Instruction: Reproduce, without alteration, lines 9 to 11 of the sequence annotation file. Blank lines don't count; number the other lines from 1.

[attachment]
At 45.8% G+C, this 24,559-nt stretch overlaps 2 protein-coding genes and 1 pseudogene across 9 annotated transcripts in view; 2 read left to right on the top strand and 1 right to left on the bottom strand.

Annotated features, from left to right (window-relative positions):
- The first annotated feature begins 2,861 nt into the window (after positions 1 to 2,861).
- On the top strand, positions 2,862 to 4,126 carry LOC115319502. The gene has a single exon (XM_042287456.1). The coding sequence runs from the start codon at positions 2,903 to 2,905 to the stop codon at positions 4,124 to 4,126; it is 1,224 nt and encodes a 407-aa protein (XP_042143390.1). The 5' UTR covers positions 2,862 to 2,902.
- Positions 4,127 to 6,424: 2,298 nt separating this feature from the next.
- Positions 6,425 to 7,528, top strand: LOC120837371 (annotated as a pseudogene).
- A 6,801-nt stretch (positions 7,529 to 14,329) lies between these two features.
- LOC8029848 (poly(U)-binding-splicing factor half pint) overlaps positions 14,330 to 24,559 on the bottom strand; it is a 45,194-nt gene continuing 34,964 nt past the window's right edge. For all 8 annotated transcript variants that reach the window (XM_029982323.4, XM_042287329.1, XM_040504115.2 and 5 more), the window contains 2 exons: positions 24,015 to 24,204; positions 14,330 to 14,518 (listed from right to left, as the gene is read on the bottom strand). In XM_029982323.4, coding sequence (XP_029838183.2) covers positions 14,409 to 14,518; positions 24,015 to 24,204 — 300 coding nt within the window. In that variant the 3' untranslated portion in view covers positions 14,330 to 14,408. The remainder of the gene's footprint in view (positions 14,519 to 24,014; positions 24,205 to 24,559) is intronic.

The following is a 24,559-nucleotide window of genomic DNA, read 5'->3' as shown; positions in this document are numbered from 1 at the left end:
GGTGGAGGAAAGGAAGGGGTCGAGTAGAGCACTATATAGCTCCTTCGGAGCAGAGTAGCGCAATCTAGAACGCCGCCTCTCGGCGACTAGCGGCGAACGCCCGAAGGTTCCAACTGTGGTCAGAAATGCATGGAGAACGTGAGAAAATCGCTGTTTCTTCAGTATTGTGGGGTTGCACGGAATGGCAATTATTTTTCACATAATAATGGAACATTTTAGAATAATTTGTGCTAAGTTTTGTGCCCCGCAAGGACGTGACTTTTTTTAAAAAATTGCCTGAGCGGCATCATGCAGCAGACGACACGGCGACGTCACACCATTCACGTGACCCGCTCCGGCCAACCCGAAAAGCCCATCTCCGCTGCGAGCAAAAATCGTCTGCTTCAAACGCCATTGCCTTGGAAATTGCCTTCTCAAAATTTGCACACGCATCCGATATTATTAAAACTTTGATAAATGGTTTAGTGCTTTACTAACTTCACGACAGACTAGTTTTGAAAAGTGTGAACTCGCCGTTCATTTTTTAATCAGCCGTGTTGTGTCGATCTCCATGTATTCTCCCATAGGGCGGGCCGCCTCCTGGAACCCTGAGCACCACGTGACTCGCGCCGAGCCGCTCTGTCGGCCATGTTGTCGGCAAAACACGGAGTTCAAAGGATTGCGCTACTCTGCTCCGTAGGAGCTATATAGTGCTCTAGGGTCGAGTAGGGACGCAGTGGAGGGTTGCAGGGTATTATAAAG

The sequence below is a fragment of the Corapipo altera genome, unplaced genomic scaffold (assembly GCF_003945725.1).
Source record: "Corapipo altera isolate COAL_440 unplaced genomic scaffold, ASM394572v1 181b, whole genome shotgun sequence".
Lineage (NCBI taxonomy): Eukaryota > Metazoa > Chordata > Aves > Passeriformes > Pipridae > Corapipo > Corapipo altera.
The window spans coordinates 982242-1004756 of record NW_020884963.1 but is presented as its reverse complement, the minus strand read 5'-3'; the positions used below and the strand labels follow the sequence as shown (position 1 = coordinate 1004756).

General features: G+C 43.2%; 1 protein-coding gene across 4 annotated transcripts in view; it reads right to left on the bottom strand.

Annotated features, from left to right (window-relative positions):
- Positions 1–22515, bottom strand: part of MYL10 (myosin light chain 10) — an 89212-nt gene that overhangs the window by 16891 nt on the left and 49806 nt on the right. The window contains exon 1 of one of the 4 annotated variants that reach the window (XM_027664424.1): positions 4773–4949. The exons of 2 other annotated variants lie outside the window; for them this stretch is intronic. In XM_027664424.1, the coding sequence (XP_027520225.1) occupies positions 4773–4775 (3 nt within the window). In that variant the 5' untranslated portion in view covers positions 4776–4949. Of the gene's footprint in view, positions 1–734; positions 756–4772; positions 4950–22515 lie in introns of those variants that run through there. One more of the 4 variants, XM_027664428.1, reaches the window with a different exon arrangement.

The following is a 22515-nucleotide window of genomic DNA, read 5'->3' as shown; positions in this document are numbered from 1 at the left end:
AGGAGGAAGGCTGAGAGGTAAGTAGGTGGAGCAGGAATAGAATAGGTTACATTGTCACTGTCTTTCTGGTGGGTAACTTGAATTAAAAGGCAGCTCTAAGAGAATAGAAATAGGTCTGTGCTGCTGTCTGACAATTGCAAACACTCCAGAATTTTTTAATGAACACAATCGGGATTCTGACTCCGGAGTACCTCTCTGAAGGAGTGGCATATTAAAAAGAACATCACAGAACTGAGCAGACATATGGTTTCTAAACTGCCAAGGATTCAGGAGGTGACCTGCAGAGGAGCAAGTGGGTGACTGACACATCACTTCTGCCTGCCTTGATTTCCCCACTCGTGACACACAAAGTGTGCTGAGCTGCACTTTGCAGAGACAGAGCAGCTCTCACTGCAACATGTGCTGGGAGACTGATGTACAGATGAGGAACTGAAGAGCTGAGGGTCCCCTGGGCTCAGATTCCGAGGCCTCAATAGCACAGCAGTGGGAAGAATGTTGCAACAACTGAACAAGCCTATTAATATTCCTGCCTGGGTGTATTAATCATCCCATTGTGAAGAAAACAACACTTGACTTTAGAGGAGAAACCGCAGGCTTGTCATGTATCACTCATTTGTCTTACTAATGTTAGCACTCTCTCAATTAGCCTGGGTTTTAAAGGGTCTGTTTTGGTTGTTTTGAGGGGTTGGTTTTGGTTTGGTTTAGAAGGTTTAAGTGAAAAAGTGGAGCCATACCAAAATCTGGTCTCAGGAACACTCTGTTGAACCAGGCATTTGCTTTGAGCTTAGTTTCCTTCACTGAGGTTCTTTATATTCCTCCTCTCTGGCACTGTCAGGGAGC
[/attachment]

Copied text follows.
The following is a 24,559-nucleotide window of genomic DNA, read 5'->3' as shown; positions in this document are numbered from 1 at the left end:
GGTGGAGGAAAGGAAGGGGTCGAGTAGAGCACTATATAGCTCCTTCGGAGCAGAGTAGCGCAATCTAGAACGCCGCCTCTCGGCGACTAGCGGCGAACGCCCGAAGGTTCCAACTGTGGTCAGAAATGCATGGAGAACGTGAGAAAATCGCTGTTTCTTCAGTATTGTGGGGTTGCACGGAATGGCAATTATTTTTCACATAATAATGGAACATTTTAGAATAATTTGTGCTAAGTTTTGTGCCCCGCAAGGACGTGACTTTTTTTAAAAAATTGCCTGAGCGGCATCATGCAGCAGACGACACGGCGACGTCACACCATTCACGTGACCCGCTCCGGCCAACCCGAAAAGCCCATCTCCGCTGCGAGCAAAAATCGTCTGCTTCAAACGCCATTGCCTTGGAAATTGCCTTCTCAAAATTTGCACACGCATCCGATATTATTAAAACTTTGATAAATGGTTTAGTGCTTTACTAACTTCACGACAGACTAGTTTTGAAAAGTGTGAACTCGCCGTTCATTTTTTAATCAGCCGTGTTGTGTCGATCTCCATGTATTCTCCCATAGGGCGGGCCGCCTCCTGGAACCCTGAGCACCACGTGACTCGCGCCGAGCCGCTCTGTCGGCCATGTTGTCGGCAAAACACGGAGTTCAAAGGATTGCGCTACTCTGCTCCGTAGGAGCTATATAGTGCTCTAGGGTCGAGTAGGGACGCAGTGGAGGGTTGCAGGGTATTATAAAG

The sequence below is a fragment of the Corapipo altera genome, unplaced genomic scaffold (assembly GCF_003945725.1).